The mirror is one of my chiefest reflection-stations. There I stand with my eyes wide open, fixated on the countenance, truly, the countenances staring back at me. For I have (and, dare I presume to universalize my experience, each of us has) four faces.
A public face shown to the world. This (sometimes, “masked man”) is how I present myself and how I desire to be viewed by others.
A private face. The one I, in the confines of my personal space and in the comfort of the presence of those who know me well, sans mask, take the risk to reveal. My good cheer and tempestuous moods. My charity and selfishness. My laughter and tears. My generous and critical judgments. My kindly words and my unbridled, at times, profane speech.
A secret face. The one whose eyes peer inward to behold those matters known only to me, which I do not share with others, save the all-seeing-all-knowing God. They include (for there is more than the following!) the past and present manifestations, in my thoughts, words, and deeds, of the seven deadly sins of pride, anger, lust, envy, gluttony, avarice, and sloth and my dreams so far deferred and denied, whether honorable or ignoble, for which I continue to long (even if or as I believe that their fulfillment is only a dream).
A hidden face. The shadowy visage of my unconscious self. Instincts and intuitions that move below the surface of my awareness. Deep, interred memories beyond the reach of my recall (mostly, the fruits of the seeds of fleeting impressions gathered, without sentient attention, during the course of my daily living). Unseen, unknown motives that stand apart, unfettered from my command or control.
Four – public, private, secret, and hidden – faces; each a reflection of one person. Me.
Long ago, I believed that the point of maturation was to move toward the integration of my faces into some unified whole. However, now, in my seventh decade of living, having found this to be a Sisyphean task, I have resolved that each of my faces has its own unique, necessary, and (pun intended!) ineffaceable purpose.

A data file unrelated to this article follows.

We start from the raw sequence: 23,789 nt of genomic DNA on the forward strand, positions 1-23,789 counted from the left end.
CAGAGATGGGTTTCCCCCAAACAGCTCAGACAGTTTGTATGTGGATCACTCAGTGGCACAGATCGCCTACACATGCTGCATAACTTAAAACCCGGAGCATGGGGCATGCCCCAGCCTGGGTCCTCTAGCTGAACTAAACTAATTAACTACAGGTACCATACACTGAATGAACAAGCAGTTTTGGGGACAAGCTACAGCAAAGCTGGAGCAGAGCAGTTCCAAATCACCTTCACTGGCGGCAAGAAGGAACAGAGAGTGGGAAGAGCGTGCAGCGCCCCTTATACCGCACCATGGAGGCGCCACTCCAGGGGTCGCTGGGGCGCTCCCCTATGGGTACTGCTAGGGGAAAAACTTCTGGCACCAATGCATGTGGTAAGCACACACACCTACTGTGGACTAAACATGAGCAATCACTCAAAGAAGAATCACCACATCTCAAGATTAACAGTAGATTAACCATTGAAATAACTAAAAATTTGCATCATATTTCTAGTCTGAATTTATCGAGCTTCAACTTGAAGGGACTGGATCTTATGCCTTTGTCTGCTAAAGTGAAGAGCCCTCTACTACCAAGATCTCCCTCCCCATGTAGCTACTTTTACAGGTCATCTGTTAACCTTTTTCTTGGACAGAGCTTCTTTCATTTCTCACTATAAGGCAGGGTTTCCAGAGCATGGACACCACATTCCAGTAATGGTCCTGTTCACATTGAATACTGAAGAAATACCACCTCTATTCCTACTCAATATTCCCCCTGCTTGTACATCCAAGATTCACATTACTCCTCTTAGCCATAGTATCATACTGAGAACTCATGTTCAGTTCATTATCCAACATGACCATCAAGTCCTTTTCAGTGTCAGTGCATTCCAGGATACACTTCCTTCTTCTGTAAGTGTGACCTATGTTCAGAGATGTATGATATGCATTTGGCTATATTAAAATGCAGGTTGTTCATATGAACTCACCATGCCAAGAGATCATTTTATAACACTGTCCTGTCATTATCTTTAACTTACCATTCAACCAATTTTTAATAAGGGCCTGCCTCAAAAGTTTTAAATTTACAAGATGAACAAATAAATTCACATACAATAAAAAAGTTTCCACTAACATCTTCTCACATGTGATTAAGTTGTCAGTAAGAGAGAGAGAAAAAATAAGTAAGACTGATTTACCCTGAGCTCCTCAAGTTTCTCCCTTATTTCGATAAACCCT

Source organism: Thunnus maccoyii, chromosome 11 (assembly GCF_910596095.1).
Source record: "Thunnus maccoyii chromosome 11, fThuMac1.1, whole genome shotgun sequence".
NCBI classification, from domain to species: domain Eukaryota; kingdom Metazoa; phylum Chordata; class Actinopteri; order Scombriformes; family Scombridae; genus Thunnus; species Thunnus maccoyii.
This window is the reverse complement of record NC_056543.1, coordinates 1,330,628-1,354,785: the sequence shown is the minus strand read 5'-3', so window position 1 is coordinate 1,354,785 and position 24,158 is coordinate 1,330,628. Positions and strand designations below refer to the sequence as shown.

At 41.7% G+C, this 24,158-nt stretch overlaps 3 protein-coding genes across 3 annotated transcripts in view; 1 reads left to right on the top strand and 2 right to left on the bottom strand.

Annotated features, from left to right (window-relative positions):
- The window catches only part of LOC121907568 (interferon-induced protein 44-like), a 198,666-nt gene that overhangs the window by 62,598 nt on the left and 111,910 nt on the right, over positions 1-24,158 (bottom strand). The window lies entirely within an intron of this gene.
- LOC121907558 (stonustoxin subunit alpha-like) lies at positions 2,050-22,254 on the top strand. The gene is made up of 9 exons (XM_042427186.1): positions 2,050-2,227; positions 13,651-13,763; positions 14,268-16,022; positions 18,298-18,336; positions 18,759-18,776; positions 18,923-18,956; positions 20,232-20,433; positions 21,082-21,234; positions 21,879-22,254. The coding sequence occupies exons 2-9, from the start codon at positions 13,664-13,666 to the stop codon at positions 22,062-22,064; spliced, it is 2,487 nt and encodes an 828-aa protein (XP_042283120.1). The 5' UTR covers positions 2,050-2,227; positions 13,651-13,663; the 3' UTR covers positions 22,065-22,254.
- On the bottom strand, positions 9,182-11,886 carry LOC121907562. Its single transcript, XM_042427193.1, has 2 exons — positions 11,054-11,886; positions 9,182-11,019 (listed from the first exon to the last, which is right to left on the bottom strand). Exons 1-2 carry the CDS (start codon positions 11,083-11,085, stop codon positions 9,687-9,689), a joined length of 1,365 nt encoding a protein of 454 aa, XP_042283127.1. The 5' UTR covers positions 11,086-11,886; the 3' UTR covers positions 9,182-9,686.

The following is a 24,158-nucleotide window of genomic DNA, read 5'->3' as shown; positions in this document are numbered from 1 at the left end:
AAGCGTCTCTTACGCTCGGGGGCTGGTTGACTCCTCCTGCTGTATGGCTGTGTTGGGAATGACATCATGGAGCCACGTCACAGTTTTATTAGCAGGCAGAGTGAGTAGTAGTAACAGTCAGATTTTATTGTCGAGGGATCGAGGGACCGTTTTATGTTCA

© 2021 PRA
 Despite my intentions, others can perceive me in ways that may not approximate what I propose to project. Moreover, given the dynamics of human interaction, as an additional and unavoidable layer of complexity, others can behold aspects of my person and personality that I do not, cannot see.
 In this, I recall a sage word many years ago of the sometime bishop of the Episcopal Diocese of Washington, the Right Reverend John Thomas Walker, who, at my installation as the pastor of a D.C. church, opined, “One’s good reputation oft is preserved by the public silence of one’s family and friends.” Amen!
 I am reminded of Nathanael, who sat under a fig tree; in ancient Israel, a private place where one exposed the secrets of the heart only to God. Nathanael, invited to meet Jesus, arose from his prayerful contemplation. Jesus, seeing Nathanael approach, called out to him with a greeting and description that Nathanael recognized as true about himself; thus, impossible for a stranger to know. Jesus explains, “I saw you under the fig tree”; “saw” meaning more than mere physical sight. This revelation led Nathanael to proclaim Jesus to be “the Son of God” (John 1.43-51).
 Here, I think of the counsel of Apostle Paul: Now, we see in a mirror, dimly, but then we will see face to face. Now I know only in part; then I will know fully, even as I have been fully known (1 Corinthians 13.12). Although Paul’s primary focus, as I interpret him, is the distinction between life in this world and life in eternity, for him (and for me!), in this life, we do not see (know) ourselves clearly (fully). Moreover, although mindful that I possess (and am possessed by!) an unconscious self, it is usually when asleep that I behold in my dreams (at times, nightmares!) the fleeting images of my hidden face.